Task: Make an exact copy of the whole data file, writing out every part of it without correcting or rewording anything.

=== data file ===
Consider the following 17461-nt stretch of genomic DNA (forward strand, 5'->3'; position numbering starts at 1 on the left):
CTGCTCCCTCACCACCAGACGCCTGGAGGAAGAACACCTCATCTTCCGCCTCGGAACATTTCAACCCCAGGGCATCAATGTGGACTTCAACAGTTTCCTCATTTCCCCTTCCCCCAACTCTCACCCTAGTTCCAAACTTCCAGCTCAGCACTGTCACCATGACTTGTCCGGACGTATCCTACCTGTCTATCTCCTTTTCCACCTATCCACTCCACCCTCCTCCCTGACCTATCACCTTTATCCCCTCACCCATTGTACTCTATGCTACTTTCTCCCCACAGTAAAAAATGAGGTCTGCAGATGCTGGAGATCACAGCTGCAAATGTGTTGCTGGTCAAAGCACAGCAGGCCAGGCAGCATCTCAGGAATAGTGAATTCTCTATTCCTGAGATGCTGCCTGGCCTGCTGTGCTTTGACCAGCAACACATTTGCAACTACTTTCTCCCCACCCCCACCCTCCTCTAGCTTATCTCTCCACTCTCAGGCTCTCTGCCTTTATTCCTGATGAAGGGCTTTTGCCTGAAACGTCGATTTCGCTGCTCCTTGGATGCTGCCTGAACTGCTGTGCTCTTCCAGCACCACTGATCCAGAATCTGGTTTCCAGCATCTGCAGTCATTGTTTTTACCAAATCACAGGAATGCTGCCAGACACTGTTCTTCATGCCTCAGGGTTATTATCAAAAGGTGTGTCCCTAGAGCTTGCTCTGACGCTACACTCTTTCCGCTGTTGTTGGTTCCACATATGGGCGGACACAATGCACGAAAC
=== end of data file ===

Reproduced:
Consider the following 17461-nt stretch of genomic DNA (forward strand, 5'->3'; position numbering starts at 1 on the left):
CTGCTCCCTCACCACCAGACGCCTGGAGGAAGAACACCTCATCTTCCGCCTCGGAACATTTCAACCCCAGGGCATCAATGTGGACTTCAACAGTTTCCTCATTTCCCCTTCCCCCAACTCTCACCCTAGTTCCAAACTTCCAGCTCAGCACTGTCACCATGACTTGTCCGGACGTATCCTACCTGTCTATCTCCTTTTCCACCTATCCACTCCACCCTCCTCCCTGACCTATCACCTTTATCCCCTCACCCATTGTACTCTATGCTACTTTCTCCCCACAGTAAAAAATGAGGTCTGCAGATGCTGGAGATCACAGCTGCAAATGTGTTGCTGGTCAAAGCACAGCAGGCCAGGCAGCATCTCAGGAATAGTGAATTCTCTATTCCTGAGATGCTGCCTGGCCTGCTGTGCTTTGACCAGCAACACATTTGCAACTACTTTCTCCCCACCCCCACCCTCCTCTAGCTTATCTCTCCACTCTCAGGCTCTCTGCCTTTATTCCTGATGAAGGGCTTTTGCCTGAAACGTCGATTTCGCTGCTCCTTGGATGCTGCCTGAACTGCTGTGCTCTTCCAGCACCACTGATCCAGAATCTGGTTTCCAGCATCTGCAGTCATTGTTTTTACCAAATCACAGGAATGCTGCCAGACACTGTTCTTCATGCCTCAGGGTTATTATCAAAAGGTGTGTCCCTAGAGCTTGCTCTGACGCTACACTCTTTCCGCTGTTGTTGGTTCCACATATGGGCGGACACAATGCACGAAAC